The prime minister's official spokesman has dampened speculation that Peter Mandelson might serve a second term as the UK's EU commissioner in Brussels.
Mr Mandelson said last year he would not serve a second term
It was reported the ex-cabinet minister was considering remaining in the job, after a recent chat with Gordon Brown.
But the prime minister's spokesman told journalists: "Mr Mandelson has said he wouldn't be serving a second term."
Mr Mandelson's spokesman said he would not comment "as it is a subject that will not arise until next year".
"Mr Mandelson is happy with the recent discussion he had with Gordon Brown on this subject," he told the BBC News website.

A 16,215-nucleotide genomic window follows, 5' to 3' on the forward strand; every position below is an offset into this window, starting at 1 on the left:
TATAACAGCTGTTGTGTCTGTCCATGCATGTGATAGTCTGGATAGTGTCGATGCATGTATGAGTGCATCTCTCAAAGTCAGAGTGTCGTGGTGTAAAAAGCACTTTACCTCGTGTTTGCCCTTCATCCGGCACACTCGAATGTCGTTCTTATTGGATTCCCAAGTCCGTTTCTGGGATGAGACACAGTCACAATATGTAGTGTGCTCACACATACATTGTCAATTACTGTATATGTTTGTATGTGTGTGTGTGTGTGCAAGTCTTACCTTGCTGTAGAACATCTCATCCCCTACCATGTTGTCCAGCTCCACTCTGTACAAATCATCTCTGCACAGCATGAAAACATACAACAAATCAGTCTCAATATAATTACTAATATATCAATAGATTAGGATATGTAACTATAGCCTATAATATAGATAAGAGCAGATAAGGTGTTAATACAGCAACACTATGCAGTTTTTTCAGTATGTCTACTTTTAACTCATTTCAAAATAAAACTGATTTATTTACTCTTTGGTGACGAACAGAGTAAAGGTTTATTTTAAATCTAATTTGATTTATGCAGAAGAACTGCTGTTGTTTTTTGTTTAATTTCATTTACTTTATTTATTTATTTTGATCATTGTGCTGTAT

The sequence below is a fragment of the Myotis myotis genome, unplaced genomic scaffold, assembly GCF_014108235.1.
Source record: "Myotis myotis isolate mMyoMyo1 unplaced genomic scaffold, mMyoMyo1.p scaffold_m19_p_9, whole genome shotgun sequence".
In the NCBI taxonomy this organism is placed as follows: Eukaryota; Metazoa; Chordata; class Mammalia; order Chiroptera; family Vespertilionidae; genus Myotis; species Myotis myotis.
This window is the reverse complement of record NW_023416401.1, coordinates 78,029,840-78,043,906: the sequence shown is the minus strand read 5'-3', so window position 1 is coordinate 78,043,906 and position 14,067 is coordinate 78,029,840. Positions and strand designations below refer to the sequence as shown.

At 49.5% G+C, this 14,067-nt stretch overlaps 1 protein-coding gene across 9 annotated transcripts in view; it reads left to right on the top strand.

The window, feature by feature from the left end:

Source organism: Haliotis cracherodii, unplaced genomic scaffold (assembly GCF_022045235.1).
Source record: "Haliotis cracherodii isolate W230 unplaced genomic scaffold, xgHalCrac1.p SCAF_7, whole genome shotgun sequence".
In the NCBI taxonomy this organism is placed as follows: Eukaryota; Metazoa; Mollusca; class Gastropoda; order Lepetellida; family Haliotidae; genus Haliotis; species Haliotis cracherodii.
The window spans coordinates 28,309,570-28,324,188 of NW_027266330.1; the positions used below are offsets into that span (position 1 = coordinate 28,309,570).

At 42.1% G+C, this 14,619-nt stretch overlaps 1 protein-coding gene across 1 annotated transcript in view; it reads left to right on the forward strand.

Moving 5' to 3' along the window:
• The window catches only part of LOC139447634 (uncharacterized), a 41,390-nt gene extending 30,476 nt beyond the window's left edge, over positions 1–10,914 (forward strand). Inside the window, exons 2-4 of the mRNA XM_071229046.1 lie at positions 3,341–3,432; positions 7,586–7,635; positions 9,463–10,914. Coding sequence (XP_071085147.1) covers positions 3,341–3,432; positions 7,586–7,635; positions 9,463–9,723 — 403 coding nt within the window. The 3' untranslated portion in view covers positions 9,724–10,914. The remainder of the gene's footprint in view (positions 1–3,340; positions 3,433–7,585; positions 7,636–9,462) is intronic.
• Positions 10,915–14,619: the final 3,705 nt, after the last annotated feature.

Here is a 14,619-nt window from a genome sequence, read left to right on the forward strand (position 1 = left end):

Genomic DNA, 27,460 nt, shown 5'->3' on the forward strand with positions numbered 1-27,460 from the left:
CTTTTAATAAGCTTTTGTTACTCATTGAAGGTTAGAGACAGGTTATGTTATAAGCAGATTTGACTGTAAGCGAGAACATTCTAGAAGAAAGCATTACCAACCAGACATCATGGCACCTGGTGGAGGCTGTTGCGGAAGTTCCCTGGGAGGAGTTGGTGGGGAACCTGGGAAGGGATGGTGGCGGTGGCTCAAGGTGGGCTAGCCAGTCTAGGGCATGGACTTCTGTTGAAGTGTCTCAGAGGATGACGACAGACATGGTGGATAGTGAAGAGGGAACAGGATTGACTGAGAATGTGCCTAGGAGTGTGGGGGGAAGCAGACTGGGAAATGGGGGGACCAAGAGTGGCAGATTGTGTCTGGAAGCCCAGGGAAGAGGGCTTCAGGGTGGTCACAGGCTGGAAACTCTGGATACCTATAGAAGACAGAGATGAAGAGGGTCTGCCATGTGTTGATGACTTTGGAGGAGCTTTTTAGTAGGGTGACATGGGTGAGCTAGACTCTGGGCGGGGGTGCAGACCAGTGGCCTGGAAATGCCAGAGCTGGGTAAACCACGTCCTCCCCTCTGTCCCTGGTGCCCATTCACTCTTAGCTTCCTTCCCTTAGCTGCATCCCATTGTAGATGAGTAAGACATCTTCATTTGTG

Mr Mandelson, a former Northern Ireland Secretary, said a year ago that he would step down as the European Union's trade commissioner in 2009.
'Can't fire me'
He was appointed by the previous prime minister, Tony Blair.
There had been speculation he would lose his role when Mr Brown took office, as the pair reportedly fell out 14 years ago, when Mr Mandelson backed Mr Blair for the Labour leadership.
"Like it or not, I'm afraid [Mr Brown] will have to accept me as commissioner until November 2009," Mr Mandelson said when pressed on the matter in a BBC interview last March.
"But I will not be seeking a nomination for a further term after that time," he added during an interview in which he also pointed out the prime minister "can't actually fire me".
The commissioner's spokesman said he had used his recent meeting with Mr Brown to "explain the context" of these remarks.
It is understood Mr Mandelson felt unhappy about the way they came across in the radio interview.